The former treasurer of St. George Greek Orthodox Church will serve the first portion of a 10-year split sentence in a Knox County jail this month after his guilty plea Friday to stealing more than $400,000 from church coffers.
Constantine D. Christodoulou, 48, of Knoxville is slated to report Jan. 22 to begin serving one year in jail, with nine years on probation, according to Knox County District Attorney General Charme Allen.
Christodoulou is entitled to whatever jail credits he can accumulate to shorten the sentence, said Assistant District Attorney General Sean McDermott.
Knox County Sheriff's Office spokeswoman Martha Dooley said jail officials were unable to say how much time could be shaved off Christoldoulou's one-year sentence. She said jail officials did not have Christoldoulou's paperwork, so they couldn't determine which sentence-shrinking credits might apply to his case.
Credits can be awarded for good behavior, educational courses, substance abuse classes and working around the jail.
Christodoulou's sentencing concludes a story that began Feb. 26, when the Rev. Anthony Stratis informed church members through a letter that the former treasurer had been stealing from them for years. Church officials did not report the theft to police until two months after the News Sentinel published a story on the embezzlement. Stratis had initially written in the letter that the church would not seek prosecution.
Christodoulou between Dec. 30, 2010, and Feb. 21, 2015, "wrote checks to himself from church accounts that were not authorized by church officials," Allen stated in a news release. He placed the money into "business and personal accounts," she said.
Allen placed the total theft at $415,950. Christodoulou has repaid $145,000 of the pilfered money, Allen said, and the church's insurance company paid $50,000 on the claim.
Allen said the church spent $3,725 internally investigating the theft.
Christodoulou has agreed to pay another $224,675 in restitution, Allen said.
"Under the terms of this agreement, we made sure Christodoulou will serve time in custody for his crime and will be supervised upon his release," Allen said. "Most importantly, we have retained jurisdiction over the case to make sure Christodoulou pays his restitution and the church is made whole."
Christodoulou appeared Friday morning with his attorney, Mike Whalen, before Criminal Court Judge Bob McGee and agreed to be charged through a bill of information. Through that agreement, Christodoulou waived his right to a grand jury review or to a trial.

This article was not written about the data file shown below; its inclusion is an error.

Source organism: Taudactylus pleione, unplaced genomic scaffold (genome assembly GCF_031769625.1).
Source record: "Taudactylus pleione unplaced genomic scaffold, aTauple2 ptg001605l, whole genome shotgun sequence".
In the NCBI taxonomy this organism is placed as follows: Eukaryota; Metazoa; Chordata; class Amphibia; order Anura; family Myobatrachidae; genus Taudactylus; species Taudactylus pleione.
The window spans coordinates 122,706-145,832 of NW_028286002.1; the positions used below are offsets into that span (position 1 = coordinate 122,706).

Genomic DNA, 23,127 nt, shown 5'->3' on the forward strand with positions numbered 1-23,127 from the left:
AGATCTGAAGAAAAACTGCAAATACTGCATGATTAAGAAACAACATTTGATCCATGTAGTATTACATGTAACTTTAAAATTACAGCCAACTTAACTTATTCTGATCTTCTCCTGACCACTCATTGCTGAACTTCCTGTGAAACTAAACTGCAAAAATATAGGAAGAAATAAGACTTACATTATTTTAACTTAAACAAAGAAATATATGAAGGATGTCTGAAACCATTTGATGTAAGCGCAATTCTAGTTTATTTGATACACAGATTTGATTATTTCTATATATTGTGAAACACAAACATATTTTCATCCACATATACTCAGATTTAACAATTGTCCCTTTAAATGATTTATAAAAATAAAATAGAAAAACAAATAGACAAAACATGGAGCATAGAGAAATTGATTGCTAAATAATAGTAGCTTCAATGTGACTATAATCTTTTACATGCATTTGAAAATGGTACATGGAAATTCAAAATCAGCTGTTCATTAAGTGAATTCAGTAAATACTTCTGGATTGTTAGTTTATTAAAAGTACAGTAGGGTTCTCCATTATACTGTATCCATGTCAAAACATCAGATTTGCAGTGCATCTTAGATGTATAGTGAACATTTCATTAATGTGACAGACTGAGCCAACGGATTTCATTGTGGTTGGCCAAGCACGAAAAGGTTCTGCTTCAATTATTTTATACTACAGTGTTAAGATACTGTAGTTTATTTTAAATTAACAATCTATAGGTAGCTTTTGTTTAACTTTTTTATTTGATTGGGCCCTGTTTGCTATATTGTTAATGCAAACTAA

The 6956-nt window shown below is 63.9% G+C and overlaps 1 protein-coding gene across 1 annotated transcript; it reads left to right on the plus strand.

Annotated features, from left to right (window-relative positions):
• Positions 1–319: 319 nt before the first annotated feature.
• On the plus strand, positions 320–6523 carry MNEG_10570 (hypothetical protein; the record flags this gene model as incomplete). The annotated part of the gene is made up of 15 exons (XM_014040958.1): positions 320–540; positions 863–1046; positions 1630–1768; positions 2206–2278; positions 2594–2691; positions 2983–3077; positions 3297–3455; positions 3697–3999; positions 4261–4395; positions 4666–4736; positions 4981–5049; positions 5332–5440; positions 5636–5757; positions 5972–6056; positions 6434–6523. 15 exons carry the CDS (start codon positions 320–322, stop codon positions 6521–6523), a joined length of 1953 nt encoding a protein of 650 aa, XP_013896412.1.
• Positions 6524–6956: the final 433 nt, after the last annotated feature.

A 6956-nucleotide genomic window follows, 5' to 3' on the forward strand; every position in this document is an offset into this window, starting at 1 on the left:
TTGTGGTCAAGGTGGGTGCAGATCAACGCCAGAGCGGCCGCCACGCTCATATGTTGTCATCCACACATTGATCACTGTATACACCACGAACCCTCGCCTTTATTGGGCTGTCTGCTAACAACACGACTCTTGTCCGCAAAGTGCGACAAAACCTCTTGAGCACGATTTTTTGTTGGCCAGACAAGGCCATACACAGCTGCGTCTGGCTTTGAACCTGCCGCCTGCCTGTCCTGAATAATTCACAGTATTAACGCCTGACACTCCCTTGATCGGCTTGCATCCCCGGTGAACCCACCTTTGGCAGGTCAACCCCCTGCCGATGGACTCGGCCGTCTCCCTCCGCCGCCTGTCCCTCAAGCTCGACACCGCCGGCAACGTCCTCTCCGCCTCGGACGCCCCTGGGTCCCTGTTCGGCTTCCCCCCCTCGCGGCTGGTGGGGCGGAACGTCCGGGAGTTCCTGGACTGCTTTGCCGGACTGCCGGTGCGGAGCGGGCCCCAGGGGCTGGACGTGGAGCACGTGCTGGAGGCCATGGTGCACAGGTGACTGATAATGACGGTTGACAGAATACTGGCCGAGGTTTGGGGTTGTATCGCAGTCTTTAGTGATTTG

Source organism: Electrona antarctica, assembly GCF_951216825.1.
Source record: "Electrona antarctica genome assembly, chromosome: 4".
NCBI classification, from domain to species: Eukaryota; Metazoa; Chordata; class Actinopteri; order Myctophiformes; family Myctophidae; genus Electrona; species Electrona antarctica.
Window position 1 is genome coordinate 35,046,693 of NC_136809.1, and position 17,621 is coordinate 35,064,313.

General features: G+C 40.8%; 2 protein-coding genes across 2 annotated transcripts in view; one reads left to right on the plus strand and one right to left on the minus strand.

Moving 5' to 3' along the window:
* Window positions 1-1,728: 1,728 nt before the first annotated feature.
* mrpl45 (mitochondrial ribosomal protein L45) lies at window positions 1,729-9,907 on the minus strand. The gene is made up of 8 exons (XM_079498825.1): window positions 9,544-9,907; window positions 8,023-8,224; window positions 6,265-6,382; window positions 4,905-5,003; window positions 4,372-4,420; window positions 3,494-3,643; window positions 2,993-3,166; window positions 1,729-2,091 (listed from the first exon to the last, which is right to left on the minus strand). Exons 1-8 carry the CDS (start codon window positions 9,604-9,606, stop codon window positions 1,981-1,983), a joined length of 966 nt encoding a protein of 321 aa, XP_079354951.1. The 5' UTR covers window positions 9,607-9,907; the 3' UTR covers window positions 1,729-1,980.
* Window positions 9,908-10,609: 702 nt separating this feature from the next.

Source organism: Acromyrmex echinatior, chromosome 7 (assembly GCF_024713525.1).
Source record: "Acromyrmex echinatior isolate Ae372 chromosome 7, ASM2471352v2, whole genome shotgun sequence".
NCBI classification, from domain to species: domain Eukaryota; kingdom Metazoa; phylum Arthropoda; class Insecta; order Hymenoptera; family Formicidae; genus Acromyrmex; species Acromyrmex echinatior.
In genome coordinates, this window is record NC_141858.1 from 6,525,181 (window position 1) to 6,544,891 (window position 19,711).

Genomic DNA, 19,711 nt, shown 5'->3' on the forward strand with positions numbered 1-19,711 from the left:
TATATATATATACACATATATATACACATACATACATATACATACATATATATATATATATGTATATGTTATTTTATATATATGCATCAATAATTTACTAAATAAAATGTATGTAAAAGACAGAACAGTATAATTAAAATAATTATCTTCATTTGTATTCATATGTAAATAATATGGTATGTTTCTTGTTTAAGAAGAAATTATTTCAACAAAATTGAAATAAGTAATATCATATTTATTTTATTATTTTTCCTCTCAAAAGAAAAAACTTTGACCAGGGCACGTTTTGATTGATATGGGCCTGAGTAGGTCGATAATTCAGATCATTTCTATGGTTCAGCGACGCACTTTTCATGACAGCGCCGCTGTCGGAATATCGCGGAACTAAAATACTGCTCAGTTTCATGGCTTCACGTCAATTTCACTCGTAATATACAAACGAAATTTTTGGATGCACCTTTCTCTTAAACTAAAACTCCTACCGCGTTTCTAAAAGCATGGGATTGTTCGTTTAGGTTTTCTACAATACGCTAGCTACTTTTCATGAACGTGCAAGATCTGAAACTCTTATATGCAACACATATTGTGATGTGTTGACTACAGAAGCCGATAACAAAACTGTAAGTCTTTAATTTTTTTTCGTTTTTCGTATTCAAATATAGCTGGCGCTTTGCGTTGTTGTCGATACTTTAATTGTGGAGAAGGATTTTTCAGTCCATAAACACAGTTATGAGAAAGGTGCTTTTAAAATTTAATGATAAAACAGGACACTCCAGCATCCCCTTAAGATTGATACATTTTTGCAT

Christodoulou's probation means officials will have legal control over him to be sure he repays the embezzled money.
Christodoulou did not respond to calls for comment.
"It's a lot of money," Whalen said Friday.
He would not address what the money was spent on.
"Once it became apparent, he admitted to it," Whalen said.
Whalen said Christodoulou sold his travel business and a house to raise the $145,000 already repaid and plans to sell other properties to reimburse the church. He said the Christodoulou family had been active in the church for decades, but Constantine Christodoulou apparently no longer participates in church services.
"This is a community he has been a part of all his life, so it's not been easy on him," Whalen said.
McDermott said he didn't know what Christodoulou had done with the pilfered money.
The theft left the church with less than $2,000 in its bank accounts, prompting church leaders to approve obtaining a $150,000 loan to stabilize finances.
The low cash balance also delayed a decision to install a fire alarm system that had been reviewed and approved by the church, Stratis said.
At 6:50 a.m. April 12 — the Eastern Orthodox Easter — a passerby reported flames in the sanctuary. By then, flames already had damaged the ornate dome in the sanctuary and raced through the structure.
Knoxville fire investigators eventually settled upon candles used in the night service that ended early in the morning April 12 as the probable cause of the fire. Someone had tossed a candle in a trash can and didn't douse it in the tray of sand at the rear of the sanctuary, investigators said.